A Delf: par Bruyn H. Schinckel, 1602. The Psalms with musical accompaniment in four parts, Superius, Tenor, Contra., Bassus. With an interesting pencil inscription on the ffep- "Marot & Beza's Huguenot Psalm Book- When this book was printed- Henry IV was King of France. Elizabeth Queen of England. Philip 3d King of Spain. The Dutch, with Maurice of Nassau son of William the Silent, as General, at war with Spain. Queen Elizabeth died in 1603. Henry IV died in 1610. Philip 2d died in 1598."
In 1598, Henry IV, king of France had issued the Edict of Nantes, which granted a large measure of religious liberty to his Protestant subjects, the Huguenots. They were also granted full civil rights, including access to education. At the same time, the king himself converted from Huguenot Calvinism to Roman Catholicism and brought an end to the violent Wars of Religion that began in 1562. It was a time when the French could in safety choose Protestantism, a time when translating & publishing a Protestant tome such as this into French was welcomed. The fact that it includes music in four parts, is most interesting to any singer of sacred music.
32mo, 4 3/4 x 3 1/8", text block just over 1" thick. The psalms with music take up 3/4 of the book; a table of psalms listed alphabetically; la Forme des Prieres Ecclesiastiques; la Forme d'Administrer le Baptesme; La Maniere de Celebrer la Cene; the same for le Mariage; Des Articles de la Foy; Les Dix Commandememens; D'Oraison; De la Par. de Dieu; Des Sacremens; Prieres; La Maniere d'Interroguer les enfans qu'on veut recevoir a la sancte Cene...; Confession de Foy. Rebound ca. 1860 in half calf, marbled boards and endpapers, text uniformly trimmed with some slight loss at the top and all edges stained red. Nicely respined in brown calf with gilt title and date.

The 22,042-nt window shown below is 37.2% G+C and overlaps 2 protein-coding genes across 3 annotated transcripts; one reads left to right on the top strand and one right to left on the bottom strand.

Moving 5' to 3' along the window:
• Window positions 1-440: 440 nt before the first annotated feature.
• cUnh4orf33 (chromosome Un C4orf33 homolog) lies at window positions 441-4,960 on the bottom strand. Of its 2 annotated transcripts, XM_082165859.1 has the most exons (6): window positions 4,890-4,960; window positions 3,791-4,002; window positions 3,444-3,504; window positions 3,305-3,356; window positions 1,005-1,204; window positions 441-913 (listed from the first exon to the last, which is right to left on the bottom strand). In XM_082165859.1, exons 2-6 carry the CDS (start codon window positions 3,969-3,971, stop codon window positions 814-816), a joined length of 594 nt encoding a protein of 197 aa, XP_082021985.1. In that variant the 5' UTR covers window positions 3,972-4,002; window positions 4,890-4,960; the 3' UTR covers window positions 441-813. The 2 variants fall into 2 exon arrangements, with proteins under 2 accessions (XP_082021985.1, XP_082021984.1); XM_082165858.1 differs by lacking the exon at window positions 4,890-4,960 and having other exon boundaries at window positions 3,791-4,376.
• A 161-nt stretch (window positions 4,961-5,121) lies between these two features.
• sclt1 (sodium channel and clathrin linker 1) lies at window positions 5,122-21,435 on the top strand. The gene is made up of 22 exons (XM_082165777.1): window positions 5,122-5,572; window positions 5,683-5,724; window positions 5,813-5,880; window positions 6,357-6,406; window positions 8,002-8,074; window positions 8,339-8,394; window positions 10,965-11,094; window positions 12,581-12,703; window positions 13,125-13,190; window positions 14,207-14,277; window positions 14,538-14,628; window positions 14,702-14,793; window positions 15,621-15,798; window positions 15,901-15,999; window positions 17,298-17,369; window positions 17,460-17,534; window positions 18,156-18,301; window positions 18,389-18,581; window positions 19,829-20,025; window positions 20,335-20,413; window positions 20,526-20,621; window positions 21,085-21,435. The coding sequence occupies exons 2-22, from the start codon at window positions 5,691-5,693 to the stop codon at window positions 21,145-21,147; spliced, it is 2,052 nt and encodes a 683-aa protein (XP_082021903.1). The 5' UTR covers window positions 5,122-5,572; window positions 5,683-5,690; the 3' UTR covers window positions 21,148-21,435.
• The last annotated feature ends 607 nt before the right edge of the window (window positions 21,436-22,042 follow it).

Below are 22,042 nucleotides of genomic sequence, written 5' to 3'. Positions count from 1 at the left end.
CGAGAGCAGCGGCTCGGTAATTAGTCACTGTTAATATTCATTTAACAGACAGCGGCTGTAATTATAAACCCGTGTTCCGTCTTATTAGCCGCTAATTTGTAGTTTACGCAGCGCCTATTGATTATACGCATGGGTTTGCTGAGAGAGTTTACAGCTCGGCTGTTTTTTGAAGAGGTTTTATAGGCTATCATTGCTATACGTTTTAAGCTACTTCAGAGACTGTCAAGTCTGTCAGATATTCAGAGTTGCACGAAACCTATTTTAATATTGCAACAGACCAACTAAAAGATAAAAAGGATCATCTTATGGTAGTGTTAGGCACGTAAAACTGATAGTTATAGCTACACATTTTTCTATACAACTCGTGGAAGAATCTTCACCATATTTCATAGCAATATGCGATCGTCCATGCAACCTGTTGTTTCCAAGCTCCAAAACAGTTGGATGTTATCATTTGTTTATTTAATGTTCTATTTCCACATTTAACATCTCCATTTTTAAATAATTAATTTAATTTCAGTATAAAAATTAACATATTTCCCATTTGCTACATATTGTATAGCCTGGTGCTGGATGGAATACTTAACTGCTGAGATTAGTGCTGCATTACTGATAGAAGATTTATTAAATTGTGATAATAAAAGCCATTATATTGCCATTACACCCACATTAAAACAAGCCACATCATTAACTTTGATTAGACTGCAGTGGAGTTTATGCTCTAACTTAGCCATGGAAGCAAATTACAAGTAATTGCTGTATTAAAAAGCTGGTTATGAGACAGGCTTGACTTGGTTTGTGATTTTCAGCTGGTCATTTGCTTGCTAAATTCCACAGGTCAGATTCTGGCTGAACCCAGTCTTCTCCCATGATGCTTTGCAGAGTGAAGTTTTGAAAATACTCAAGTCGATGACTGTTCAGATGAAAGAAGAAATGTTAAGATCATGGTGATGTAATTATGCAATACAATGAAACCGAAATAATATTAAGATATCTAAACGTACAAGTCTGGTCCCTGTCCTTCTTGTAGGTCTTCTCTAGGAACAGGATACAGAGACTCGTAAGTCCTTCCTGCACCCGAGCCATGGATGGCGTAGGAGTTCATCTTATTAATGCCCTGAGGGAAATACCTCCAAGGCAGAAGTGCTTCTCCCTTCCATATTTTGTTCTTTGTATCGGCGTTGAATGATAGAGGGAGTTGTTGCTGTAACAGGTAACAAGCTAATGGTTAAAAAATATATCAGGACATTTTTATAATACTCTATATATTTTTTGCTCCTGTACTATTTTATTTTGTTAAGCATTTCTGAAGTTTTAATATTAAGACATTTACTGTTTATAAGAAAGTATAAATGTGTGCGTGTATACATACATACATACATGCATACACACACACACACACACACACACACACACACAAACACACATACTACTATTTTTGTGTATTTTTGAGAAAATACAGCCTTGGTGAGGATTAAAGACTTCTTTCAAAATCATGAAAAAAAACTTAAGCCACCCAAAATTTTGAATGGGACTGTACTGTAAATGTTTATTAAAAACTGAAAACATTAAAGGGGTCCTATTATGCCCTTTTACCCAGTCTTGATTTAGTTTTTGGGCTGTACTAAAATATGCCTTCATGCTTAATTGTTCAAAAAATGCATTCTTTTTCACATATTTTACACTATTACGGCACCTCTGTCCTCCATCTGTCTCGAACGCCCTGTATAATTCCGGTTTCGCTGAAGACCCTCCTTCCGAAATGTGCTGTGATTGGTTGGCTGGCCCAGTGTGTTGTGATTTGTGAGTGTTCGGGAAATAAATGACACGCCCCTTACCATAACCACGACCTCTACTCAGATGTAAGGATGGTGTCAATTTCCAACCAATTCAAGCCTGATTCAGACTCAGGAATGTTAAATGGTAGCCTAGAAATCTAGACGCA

A translation from the introduction to the 2019 edition by Droz: "The chanting of the psalms was not an invention of the Reformation, but in the 16th century it was no longer reserved for convents and chapters, monks and clerics. It is the whole of the believing community which gives heart and voice to raise its psalms to God, first in Wittenberg, in Strasbourg then in Geneva and in reformed France. A sound rood screen has fallen. Between 1531 and 1561, an identity monument was developed which still commands admiration: the versified paraphrase of the one hundred and fifty Psalms which will assert itself as the Huguenot Psalter. Clément Marot, then Théodore de Bèze are the authors at work: the first is the greatest poet of French expression of the 16th century before Ronsard, the second, one of the greatest neo-Latin poets of the same ardent century."
OCLC: 64873653 cites 3 copies in Holland. Item #27945